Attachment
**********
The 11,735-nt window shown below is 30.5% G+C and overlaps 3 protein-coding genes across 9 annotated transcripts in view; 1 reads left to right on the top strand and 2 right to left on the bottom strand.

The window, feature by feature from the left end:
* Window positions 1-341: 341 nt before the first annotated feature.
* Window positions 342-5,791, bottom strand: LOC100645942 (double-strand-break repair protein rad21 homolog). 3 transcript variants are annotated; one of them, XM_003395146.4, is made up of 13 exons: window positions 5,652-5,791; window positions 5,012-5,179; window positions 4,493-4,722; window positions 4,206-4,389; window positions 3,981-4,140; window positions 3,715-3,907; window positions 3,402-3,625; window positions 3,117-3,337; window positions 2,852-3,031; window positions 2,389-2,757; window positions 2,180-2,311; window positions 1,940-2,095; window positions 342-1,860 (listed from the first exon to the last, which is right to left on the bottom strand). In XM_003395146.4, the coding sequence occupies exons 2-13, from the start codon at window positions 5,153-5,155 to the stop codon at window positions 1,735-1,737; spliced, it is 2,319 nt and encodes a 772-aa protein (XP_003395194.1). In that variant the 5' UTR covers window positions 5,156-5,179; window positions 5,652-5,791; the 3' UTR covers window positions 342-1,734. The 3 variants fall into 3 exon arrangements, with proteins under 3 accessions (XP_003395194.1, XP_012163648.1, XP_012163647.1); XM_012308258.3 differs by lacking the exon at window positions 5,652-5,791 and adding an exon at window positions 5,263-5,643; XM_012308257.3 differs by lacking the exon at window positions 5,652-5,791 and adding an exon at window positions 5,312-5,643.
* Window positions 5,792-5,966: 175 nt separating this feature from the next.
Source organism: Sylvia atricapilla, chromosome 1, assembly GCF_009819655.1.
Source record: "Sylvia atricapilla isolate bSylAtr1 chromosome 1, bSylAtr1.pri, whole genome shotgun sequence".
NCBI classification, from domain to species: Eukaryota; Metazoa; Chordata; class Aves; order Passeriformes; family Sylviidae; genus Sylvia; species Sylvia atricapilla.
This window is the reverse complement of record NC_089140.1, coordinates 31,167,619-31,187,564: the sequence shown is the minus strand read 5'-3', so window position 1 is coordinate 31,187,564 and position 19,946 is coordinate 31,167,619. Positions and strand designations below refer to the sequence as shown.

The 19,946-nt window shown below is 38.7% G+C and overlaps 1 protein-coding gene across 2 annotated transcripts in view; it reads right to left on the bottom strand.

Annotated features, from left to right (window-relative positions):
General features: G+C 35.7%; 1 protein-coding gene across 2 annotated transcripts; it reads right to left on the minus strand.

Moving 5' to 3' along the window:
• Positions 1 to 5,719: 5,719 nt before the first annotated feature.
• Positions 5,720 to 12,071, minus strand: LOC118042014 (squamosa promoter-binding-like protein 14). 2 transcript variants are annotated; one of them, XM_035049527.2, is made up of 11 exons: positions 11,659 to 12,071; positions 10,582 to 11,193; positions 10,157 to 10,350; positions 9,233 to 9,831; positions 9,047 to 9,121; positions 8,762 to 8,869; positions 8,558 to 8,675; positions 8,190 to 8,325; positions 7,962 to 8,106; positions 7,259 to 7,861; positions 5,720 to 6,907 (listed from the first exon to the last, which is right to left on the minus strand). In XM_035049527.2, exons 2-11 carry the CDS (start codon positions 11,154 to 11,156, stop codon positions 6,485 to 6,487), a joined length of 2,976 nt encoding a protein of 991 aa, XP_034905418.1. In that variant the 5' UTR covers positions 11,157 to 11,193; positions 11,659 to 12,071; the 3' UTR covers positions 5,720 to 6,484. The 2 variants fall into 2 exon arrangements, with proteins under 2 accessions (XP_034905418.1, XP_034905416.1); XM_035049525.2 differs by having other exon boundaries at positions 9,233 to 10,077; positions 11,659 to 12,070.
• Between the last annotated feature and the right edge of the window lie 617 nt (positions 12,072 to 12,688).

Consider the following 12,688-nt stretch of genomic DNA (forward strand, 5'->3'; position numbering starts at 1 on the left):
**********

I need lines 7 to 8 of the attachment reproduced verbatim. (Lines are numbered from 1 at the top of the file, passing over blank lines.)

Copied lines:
Source record: "Sylvia atricapilla isolate bSylAtr1 chromosome 1, bSylAtr1.pri, whole genome shotgun sequence".
NCBI classification, from domain to species: Eukaryota; Metazoa; Chordata; class Aves; order Passeriformes; family Sylviidae; genus Sylvia; species Sylvia atricapilla.